Fred Lynch is one of my favorite painters. He is a painter’s painter, rigorously disciplined about his work and primarily intent upon pleasing himself.
In the catalogue of his 2005 Form & Counterform 20-year retrospective at the Farnsworth Art Museum in Rockland, Maine, Lynch wrote as succinct an artist’s statement as I have ever read: “I like to paint. I like my studio. I spend most of my time there, combining things that I remember and imagine with things that I see and feel, translating all this into images that I want to look at. My intention is beauty – my goals, pleasure and joy.”
Shortly, Fred Lynch will have two solo exhibitions up in New England – Division and Discovery: Recent Work by Frederick Lynch at the Portland Museum of Art (February 27 to May 16) and Frederick Lynch: Visual Inquiries at Connecticut College’s Cummings Arts Center in New London (January 26 to February 26). Both exhibitions draw on recent bodies of work that extend Lynch’s sustained abstract inquiry into the nature of form.
For two decades now, Lynch has been primarily a formalist, working with pure geometry and patterns in ways that recall Josef Albers’ theoretical explorations of the square. But imagery that has long since become structural and formal began as decorative elements in his figurative abstractions of the 1970s and 1980s.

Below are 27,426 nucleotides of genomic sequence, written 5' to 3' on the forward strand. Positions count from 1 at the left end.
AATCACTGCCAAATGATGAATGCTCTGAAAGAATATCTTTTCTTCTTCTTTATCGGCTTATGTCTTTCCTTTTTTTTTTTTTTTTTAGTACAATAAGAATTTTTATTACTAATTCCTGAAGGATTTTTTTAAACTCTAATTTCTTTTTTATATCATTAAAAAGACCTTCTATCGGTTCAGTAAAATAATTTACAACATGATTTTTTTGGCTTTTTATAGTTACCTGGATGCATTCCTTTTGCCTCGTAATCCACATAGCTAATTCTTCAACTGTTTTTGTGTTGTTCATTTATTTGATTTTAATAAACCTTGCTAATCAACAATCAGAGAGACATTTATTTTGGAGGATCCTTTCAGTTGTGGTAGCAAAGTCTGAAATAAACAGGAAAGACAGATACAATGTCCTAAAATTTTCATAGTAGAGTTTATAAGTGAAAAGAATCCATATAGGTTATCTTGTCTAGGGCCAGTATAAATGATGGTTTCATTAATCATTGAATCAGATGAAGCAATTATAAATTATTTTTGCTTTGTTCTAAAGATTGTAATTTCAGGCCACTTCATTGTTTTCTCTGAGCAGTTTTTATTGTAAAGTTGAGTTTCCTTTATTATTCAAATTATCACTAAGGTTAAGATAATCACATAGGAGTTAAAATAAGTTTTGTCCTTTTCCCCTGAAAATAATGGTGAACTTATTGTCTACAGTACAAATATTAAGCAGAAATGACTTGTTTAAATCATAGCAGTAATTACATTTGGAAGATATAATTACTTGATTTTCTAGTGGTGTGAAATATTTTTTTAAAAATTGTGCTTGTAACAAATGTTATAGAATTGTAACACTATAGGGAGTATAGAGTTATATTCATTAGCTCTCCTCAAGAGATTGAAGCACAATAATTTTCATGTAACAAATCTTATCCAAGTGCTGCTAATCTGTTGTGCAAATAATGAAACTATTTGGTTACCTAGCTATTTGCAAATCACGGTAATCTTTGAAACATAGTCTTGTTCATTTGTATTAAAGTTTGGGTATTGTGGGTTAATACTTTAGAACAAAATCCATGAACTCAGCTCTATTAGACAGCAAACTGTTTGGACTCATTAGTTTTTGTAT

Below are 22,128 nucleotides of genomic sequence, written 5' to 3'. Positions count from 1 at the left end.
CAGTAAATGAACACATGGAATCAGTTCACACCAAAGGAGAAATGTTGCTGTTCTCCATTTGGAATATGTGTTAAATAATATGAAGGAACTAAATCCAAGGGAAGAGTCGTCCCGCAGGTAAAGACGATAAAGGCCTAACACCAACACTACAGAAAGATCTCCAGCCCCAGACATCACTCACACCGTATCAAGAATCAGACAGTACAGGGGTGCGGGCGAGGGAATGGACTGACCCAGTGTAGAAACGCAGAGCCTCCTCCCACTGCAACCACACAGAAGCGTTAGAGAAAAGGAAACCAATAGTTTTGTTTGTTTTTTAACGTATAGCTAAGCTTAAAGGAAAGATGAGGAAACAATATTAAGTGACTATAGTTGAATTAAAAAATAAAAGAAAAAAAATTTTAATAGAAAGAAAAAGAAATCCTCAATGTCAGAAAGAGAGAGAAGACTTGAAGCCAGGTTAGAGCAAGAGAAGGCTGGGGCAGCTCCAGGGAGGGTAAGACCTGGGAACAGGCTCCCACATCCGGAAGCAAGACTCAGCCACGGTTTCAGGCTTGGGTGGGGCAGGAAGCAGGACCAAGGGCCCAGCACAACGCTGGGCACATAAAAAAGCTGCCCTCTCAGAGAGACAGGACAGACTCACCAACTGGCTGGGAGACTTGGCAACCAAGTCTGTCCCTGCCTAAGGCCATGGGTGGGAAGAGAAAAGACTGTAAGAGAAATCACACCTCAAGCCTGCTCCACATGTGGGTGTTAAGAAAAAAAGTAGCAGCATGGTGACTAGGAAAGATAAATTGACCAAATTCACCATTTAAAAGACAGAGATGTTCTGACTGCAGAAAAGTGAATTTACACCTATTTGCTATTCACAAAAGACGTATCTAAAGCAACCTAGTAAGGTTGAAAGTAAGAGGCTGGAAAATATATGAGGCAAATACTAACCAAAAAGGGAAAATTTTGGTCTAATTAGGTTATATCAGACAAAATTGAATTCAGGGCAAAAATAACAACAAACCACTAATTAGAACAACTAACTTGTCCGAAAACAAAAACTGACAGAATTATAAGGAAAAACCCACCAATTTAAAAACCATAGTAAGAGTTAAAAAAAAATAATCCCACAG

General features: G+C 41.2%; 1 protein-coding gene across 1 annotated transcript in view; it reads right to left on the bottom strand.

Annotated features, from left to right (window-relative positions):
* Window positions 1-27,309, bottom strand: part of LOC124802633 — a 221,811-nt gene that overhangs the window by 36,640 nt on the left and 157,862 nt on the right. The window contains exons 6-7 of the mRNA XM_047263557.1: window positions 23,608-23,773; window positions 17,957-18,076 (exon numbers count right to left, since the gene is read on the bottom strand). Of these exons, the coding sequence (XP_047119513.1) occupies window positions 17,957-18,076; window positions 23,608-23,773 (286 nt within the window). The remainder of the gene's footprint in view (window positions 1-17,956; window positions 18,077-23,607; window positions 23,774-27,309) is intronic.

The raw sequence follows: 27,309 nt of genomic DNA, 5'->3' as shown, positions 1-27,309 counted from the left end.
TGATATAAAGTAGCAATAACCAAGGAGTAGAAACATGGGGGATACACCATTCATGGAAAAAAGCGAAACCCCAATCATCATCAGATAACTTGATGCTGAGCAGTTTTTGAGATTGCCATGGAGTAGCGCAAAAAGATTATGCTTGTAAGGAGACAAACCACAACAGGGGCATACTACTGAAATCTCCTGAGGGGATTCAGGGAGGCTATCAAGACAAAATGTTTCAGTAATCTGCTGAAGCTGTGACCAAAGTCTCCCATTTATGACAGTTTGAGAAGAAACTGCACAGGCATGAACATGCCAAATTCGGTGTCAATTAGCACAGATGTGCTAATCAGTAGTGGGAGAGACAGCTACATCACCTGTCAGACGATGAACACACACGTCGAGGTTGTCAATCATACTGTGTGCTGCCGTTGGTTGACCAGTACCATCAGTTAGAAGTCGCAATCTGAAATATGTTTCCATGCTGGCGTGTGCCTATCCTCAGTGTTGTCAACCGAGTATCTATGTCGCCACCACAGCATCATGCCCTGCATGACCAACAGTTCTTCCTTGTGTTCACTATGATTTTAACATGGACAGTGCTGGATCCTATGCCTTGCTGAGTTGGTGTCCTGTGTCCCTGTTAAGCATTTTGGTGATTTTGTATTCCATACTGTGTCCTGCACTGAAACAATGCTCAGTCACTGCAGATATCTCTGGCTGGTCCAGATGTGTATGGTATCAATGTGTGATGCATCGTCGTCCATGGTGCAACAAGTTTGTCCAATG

In a 1975 watercolor of a female torso hanging in my living room, folds of shirt striping form the background. In a 1982 print here in my office, another female form stands behind a tabletop still-life, all the elements of which are covered in patterns of stripes and checks. By 1990, when the red and white striped painting in my living room was painted (a deep, rich painting that looks rather like a fragment of the American flag), Lynch had abandoned representation altogether in favor of a vocabulary of pure form, shape, pattern, and color.
The works in his Portland Museum of Art and Connecticut College shows are from his Divisions and Segments series. I tend to think of them as exercises in visual logic. And while I have not always been able to appreciate the logic he finds so beautiful, I respect the tenacity and integrity of Fred Lynch’s work. Using repetitive branching patterns that have their genesis in nature, he undertakes an almost mathematical construction, sometimes metastasizing as over-all pattern abstractions, sometimes, as in the Segments series, concentrating on discrete elements, analyzing form even as he creates it.
“Divisions,” explains Lynch on his website, “is based on an idea that repeated sectoring of a given area can produce infinite shape variations. The resulting visual effect is a systematic display of controlled chaos and random patterns. Each shape, possibly unique among 1500-2000 adjacent shapes and framed by upwards to 15,000 lines, is initially formed by a more or less 120